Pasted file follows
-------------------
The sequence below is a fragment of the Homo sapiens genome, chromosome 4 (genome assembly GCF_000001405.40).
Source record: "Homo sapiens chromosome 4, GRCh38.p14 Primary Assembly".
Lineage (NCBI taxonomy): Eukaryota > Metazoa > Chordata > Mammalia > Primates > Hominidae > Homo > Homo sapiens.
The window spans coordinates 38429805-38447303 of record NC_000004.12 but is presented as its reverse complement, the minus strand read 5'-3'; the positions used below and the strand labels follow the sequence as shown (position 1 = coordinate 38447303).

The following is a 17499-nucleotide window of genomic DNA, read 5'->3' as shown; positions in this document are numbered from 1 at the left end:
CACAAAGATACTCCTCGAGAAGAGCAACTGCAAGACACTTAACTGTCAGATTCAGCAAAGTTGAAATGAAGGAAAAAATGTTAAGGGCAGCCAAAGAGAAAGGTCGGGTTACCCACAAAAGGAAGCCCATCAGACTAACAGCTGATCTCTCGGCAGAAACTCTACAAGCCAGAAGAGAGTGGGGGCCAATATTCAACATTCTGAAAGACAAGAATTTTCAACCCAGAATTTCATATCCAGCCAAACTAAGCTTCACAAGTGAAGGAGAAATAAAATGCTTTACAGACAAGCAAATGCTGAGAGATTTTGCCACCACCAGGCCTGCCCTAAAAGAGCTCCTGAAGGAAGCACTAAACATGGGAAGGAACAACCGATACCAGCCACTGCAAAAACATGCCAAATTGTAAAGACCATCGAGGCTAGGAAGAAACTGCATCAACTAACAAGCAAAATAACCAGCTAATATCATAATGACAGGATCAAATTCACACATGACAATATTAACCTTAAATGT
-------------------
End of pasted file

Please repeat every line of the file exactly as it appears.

The sequence below is a fragment of the Homo sapiens genome, chromosome 4 (genome assembly GCF_000001405.40).
Source record: "Homo sapiens chromosome 4, GRCh38.p14 Primary Assembly".
Lineage (NCBI taxonomy): Eukaryota > Metazoa > Chordata > Mammalia > Primates > Hominidae > Homo > Homo sapiens.
The window spans coordinates 38429805-38447303 of record NC_000004.12 but is presented as its reverse complement, the minus strand read 5'-3'; the positions used below and the strand labels follow the sequence as shown (position 1 = coordinate 38447303).

The following is a 17499-nucleotide window of genomic DNA, read 5'->3' as shown; positions in this document are numbered from 1 at the left end:
CACAAAGATACTCCTCGAGAAGAGCAACTGCAAGACACTTAACTGTCAGATTCAGCAAAGTTGAAATGAAGGAAAAAATGTTAAGGGCAGCCAAAGAGAAAGGTCGGGTTACCCACAAAAGGAAGCCCATCAGACTAACAGCTGATCTCTCGGCAGAAACTCTACAAGCCAGAAGAGAGTGGGGGCCAATATTCAACATTCTGAAAGACAAGAATTTTCAACCCAGAATTTCATATCCAGCCAAACTAAGCTTCACAAGTGAAGGAGAAATAAAATGCTTTACAGACAAGCAAATGCTGAGAGATTTTGCCACCACCAGGCCTGCCCTAAAAGAGCTCCTGAAGGAAGCACTAAACATGGGAAGGAACAACCGATACCAGCCACTGCAAAAACATGCCAAATTGTAAAGACCATCGAGGCTAGGAAGAAACTGCATCAACTAACAAGCAAAATAACCAGCTAATATCATAATGACAGGATCAAATTCACACATGACAATATTAACCTTAAATGT